June 11, 2015
Digest: Where a county court judge is aware a town justice presided over an arraignment and then requested the matter be transferred due to a purported conflict, but lacks relevant details of the purported conflict, the judge need not take any further action.
Rules: 22 NYCRR 100.2(A); 100.3(D)(1); Opinions 14-84; 14-50; 14-36; 13-146; 13-71; 12-72; 10-86; 10-64.
A county court judge who received a request to transfer a criminal matter to another local court post-arraignment asks whether he/she must report the arraigning justice to the Commission on Judicial Conduct. After the arraignment, both local justices requested the transfer because the alleged victim was related to a member of the local government who participates in setting the justices’ salary and the court’s budget. The inquiring judge states that the “conflict was apparently recognized before arraignment, but the defendant was arraigned on the pending charges” and released on recognizance. There is no indication in the inquiry or the attached court file of the degree of relationship between the alleged victim and the town board member.1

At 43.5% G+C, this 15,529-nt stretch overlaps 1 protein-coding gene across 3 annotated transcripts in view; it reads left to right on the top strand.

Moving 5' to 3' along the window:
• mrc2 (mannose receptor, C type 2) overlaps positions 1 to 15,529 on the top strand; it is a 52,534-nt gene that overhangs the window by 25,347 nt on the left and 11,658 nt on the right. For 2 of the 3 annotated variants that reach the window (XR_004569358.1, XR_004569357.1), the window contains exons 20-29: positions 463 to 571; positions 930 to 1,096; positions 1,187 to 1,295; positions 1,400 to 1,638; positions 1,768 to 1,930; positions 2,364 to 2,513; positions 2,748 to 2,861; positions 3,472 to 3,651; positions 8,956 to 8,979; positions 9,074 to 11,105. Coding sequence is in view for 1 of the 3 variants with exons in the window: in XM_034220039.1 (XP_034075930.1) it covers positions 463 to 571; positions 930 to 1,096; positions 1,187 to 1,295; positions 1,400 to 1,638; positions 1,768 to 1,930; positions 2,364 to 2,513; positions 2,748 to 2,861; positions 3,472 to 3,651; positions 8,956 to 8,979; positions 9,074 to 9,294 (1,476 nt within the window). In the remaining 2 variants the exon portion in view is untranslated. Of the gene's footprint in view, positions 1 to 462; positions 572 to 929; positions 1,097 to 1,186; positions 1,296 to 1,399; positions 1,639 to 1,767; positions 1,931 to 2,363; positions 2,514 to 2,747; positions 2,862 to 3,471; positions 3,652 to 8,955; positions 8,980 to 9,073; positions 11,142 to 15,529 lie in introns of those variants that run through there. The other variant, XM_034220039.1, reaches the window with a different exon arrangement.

A judge must always act to promote public confidence in the judiciary’s integrity and impartiality (see 22 NYCRR 100.2[A]). Therefore, a judge who receives information indicating a substantial likelihood that another judge has committed a substantial violation of the Rules Governing Judicial Conduct must take “appropriate action” (22 NYCRR 100.3[D]).
As the Committee has previously advised (Opinion 13-146 [citations omitted]):
A judge is not required to conduct an investigation of the alleged misconduct and, therefore, may discharge his/her disciplinary responsibilities based on facts already known to the judge without further inquiry. In general, the Committee has advised that the judge who has first-hand knowledge of all the facts and persons involved in a particular situation is in the best position to determine whether there is a “substantial likelihood” that another judge has committed a “substantial violation” of the Rules. If the judge concludes that either of these two elements is missing, the judge need not take any action. If a judge concludes that there is a substantial likelihood that another judge has engaged in a “substantial violation” of the Rules, the action the judge must take will depend on the nature of the misconduct. For example, if the misconduct is so serious that it calls into question a judge’s fitness to continue in office, the judge must report the conduct to the appropriate disciplinary authority. By contrast, if the misconduct, although substantial, does not reach that level of seriousness, the judge has the discretion to take some other, less severe action than reporting the conduct to a disciplinary authority.